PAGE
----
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Cornwall sea-shanty singers success story

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Its origins go all the way back to the Ealing comedies of the post-war era but it was revitalised in 1997 with The Full Monty and its group of retrenched Sheffield steel workers retraining as male strippers.

The latest example, Fisherman’s Friends, is an equally fanciful tale, although it happens to be drawn from life – with the usual fictional flourishes added to spice up the characters and tidy up the storyline. We’re used to that. Moviemakers don’t have much time for lives that can’t be neatly divided into three acts and reality rarely obliges.

In this case, however, truth really is stranger than fiction for the basic facts of the story are harder to believe than the made-up bits. These triumphant underdogs are Cornish fishermen whose sea shanties have turned them into Britain’s unlikeliest pop stars. In 2010, they signed a big contract with Island Records and they have since performed at Glastonbury and the Queen’s Diamond Jubilee. In another melding of fact and fiction, they come from the north Cornwall village of Port Isaac, home of British television’s habitually grumpy Doc Martin. Headline writers addicted to bad puns have labelled them a “buoy band”.

They first got together in 1995, putting on outdoor concerts for the Port Isaac locals. The word got around and they were spotted by some music industry executives from London – a meeting which gives the film’s screenwriters, Nick Moorcroft, Meg Leonard and Piers Ashworth, the chance to unleash their imaginations. In their version, Danny (Daniel Mays), a talent manager who’s in Cornwall for a bucks’ party, is conned by his so-called friends into believing that their London recording company will sign up the singers. By the time they get around to telling him they were joking, he’s become a fan, convinced that he can give them a future in show business.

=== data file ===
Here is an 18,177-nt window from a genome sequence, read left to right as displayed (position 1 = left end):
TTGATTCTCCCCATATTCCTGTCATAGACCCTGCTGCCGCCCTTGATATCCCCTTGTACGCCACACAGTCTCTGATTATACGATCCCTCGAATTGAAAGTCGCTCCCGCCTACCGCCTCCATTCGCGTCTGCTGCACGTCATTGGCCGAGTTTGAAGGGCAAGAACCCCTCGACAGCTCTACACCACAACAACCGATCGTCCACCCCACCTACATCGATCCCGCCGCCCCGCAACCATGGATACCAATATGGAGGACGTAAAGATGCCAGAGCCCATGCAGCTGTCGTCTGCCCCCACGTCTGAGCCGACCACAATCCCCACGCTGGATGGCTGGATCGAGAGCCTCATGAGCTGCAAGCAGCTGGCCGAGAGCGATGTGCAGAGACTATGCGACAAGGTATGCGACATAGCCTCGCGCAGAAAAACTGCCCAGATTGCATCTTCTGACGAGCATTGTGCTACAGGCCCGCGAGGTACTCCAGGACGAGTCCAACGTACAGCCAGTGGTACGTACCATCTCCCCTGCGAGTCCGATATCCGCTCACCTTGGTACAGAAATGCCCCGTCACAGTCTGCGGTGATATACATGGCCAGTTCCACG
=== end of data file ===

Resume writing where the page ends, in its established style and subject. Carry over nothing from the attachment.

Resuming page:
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He’s also made himself very much at home in the village among the fishermen and their families. In particular, he’s taken to Alwyn (Tuppence Middleton), the daughter of Jim (James Purefoy), the lead singer.

It’s a cheering success story highlighting the homely pleasures and eccentricities of English village life. The pub is the place’s social hub and it’s staffed and patronised by familiar TV faces – but that’s the problem. A score full of venerable sea shanties isn’t really enough to raise it above the level of a television sitcom.



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